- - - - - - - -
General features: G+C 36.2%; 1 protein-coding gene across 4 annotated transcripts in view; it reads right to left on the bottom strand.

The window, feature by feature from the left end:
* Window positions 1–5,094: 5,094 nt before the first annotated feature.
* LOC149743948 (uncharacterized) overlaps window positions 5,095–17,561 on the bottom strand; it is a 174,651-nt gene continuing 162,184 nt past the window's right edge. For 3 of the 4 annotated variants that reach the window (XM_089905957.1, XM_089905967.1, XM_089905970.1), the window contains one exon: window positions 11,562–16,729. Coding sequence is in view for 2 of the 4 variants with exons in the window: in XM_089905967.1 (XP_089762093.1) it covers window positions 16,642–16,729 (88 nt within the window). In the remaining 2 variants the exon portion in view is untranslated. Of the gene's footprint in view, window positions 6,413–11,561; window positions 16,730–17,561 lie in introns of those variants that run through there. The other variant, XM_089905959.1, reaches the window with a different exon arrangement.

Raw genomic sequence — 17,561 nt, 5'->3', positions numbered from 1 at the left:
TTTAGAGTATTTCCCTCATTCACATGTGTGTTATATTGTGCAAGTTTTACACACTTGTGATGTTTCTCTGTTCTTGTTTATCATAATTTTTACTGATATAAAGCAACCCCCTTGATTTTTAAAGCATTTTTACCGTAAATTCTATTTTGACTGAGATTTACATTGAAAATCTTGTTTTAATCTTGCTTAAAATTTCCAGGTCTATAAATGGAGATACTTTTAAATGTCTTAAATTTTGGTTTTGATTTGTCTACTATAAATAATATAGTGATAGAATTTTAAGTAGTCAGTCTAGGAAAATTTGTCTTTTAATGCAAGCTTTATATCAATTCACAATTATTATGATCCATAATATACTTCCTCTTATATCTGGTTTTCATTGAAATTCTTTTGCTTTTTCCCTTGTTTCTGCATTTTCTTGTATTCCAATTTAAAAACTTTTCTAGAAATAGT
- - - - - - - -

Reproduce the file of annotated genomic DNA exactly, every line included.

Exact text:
General features: G+C 36.2%; 1 protein-coding gene across 4 annotated transcripts in view; it reads right to left on the bottom strand.

The window, feature by feature from the left end:
* Window positions 1–5,094: 5,094 nt before the first annotated feature.
* LOC149743948 (uncharacterized) overlaps window positions 5,095–17,561 on the bottom strand; it is a 174,651-nt gene continuing 162,184 nt past the window's right edge. For 3 of the 4 annotated variants that reach the window (XM_089905957.1, XM_089905967.1, XM_089905970.1), the window contains one exon: window positions 11,562–16,729. Coding sequence is in view for 2 of the 4 variants with exons in the window: in XM_089905967.1 (XP_089762093.1) it covers window positions 16,642–16,729 (88 nt within the window). In the remaining 2 variants the exon portion in view is untranslated. Of the gene's footprint in view, window positions 6,413–11,561; window positions 16,730–17,561 lie in introns of those variants that run through there. The other variant, XM_089905959.1, reaches the window with a different exon arrangement.

Raw genomic sequence — 17,561 nt, 5'->3', positions numbered from 1 at the left:
TTTAGAGTATTTCCCTCATTCACATGTGTGTTATATTGTGCAAGTTTTACACACTTGTGATGTTTCTCTGTTCTTGTTTATCATAATTTTTACTGATATAAAGCAACCCCCTTGATTTTTAAAGCATTTTTACCGTAAATTCTATTTTGACTGAGATTTACATTGAAAATCTTGTTTTAATCTTGCTTAAAATTTCCAGGTCTATAAATGGAGATACTTTTAAATGTCTTAAATTTTGGTTTTGATTTGTCTACTATAAATAATATAGTGATAGAATTTTAAGTAGTCAGTCTAGGAAAATTTGTCTTTTAATGCAAGCTTTATATCAATTCACAATTATTATGATCCATAATATACTTCCTCTTATATCTGGTTTTCATTGAAATTCTTTTGCTTTTTCCCTTGTTTCTGCATTTTCTTGTATTCCAATTTAAAAACTTTTCTAGAAATAGT